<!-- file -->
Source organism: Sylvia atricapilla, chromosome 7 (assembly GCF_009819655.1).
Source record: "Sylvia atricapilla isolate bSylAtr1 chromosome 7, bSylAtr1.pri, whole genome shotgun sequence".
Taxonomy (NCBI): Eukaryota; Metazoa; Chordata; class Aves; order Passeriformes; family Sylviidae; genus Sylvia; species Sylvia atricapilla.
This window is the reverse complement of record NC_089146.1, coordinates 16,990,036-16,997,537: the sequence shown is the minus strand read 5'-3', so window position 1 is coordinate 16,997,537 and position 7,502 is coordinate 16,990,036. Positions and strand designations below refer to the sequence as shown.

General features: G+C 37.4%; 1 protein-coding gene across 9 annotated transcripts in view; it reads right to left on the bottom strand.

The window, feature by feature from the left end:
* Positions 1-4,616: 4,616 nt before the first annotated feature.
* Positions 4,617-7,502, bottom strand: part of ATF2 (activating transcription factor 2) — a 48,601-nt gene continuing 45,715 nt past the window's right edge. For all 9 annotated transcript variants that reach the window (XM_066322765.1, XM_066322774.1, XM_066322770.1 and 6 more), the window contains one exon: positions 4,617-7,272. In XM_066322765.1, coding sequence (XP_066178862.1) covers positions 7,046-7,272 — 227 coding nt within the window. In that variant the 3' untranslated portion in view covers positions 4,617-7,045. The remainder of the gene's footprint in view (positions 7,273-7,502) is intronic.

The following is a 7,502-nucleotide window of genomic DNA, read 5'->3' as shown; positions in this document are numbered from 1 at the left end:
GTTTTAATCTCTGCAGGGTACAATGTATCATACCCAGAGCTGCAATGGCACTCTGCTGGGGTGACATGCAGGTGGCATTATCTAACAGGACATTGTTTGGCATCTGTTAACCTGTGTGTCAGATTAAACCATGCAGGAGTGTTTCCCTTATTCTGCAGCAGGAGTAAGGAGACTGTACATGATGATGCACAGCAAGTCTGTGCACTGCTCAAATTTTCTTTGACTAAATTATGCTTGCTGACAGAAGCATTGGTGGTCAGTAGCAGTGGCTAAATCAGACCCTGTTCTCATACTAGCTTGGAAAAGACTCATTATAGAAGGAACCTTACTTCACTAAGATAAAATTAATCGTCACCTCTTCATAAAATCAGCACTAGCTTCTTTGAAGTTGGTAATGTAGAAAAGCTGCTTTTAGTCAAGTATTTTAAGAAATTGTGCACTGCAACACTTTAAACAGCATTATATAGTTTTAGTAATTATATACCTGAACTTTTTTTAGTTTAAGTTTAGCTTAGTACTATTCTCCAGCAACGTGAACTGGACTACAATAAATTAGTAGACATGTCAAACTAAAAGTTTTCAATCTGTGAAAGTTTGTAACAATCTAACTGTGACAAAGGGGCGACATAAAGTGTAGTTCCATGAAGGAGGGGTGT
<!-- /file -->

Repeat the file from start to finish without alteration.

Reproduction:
Source organism: Sylvia atricapilla, chromosome 7 (assembly GCF_009819655.1).
Source record: "Sylvia atricapilla isolate bSylAtr1 chromosome 7, bSylAtr1.pri, whole genome shotgun sequence".
Taxonomy (NCBI): Eukaryota; Metazoa; Chordata; class Aves; order Passeriformes; family Sylviidae; genus Sylvia; species Sylvia atricapilla.
This window is the reverse complement of record NC_089146.1, coordinates 16,990,036-16,997,537: the sequence shown is the minus strand read 5'-3', so window position 1 is coordinate 16,997,537 and position 7,502 is coordinate 16,990,036. Positions and strand designations below refer to the sequence as shown.

General features: G+C 37.4%; 1 protein-coding gene across 9 annotated transcripts in view; it reads right to left on the bottom strand.

The window, feature by feature from the left end:
* Positions 1-4,616: 4,616 nt before the first annotated feature.
* Positions 4,617-7,502, bottom strand: part of ATF2 (activating transcription factor 2) — a 48,601-nt gene continuing 45,715 nt past the window's right edge. For all 9 annotated transcript variants that reach the window (XM_066322765.1, XM_066322774.1, XM_066322770.1 and 6 more), the window contains one exon: positions 4,617-7,272. In XM_066322765.1, coding sequence (XP_066178862.1) covers positions 7,046-7,272 — 227 coding nt within the window. In that variant the 3' untranslated portion in view covers positions 4,617-7,045. The remainder of the gene's footprint in view (positions 7,273-7,502) is intronic.

The following is a 7,502-nucleotide window of genomic DNA, read 5'->3' as shown; positions in this document are numbered from 1 at the left end:
GTTTTAATCTCTGCAGGGTACAATGTATCATACCCAGAGCTGCAATGGCACTCTGCTGGGGTGACATGCAGGTGGCATTATCTAACAGGACATTGTTTGGCATCTGTTAACCTGTGTGTCAGATTAAACCATGCAGGAGTGTTTCCCTTATTCTGCAGCAGGAGTAAGGAGACTGTACATGATGATGCACAGCAAGTCTGTGCACTGCTCAAATTTTCTTTGACTAAATTATGCTTGCTGACAGAAGCATTGGTGGTCAGTAGCAGTGGCTAAATCAGACCCTGTTCTCATACTAGCTTGGAAAAGACTCATTATAGAAGGAACCTTACTTCACTAAGATAAAATTAATCGTCACCTCTTCATAAAATCAGCACTAGCTTCTTTGAAGTTGGTAATGTAGAAAAGCTGCTTTTAGTCAAGTATTTTAAGAAATTGTGCACTGCAACACTTTAAACAGCATTATATAGTTTTAGTAATTATATACCTGAACTTTTTTTAGTTTAAGTTTAGCTTAGTACTATTCTCCAGCAACGTGAACTGGACTACAATAAATTAGTAGACATGTCAAACTAAAAGTTTTCAATCTGTGAAAGTTTGTAACAATCTAACTGTGACAAAGGGGCGACATAAAGTGTAGTTCCATGAAGGAGGGGTGT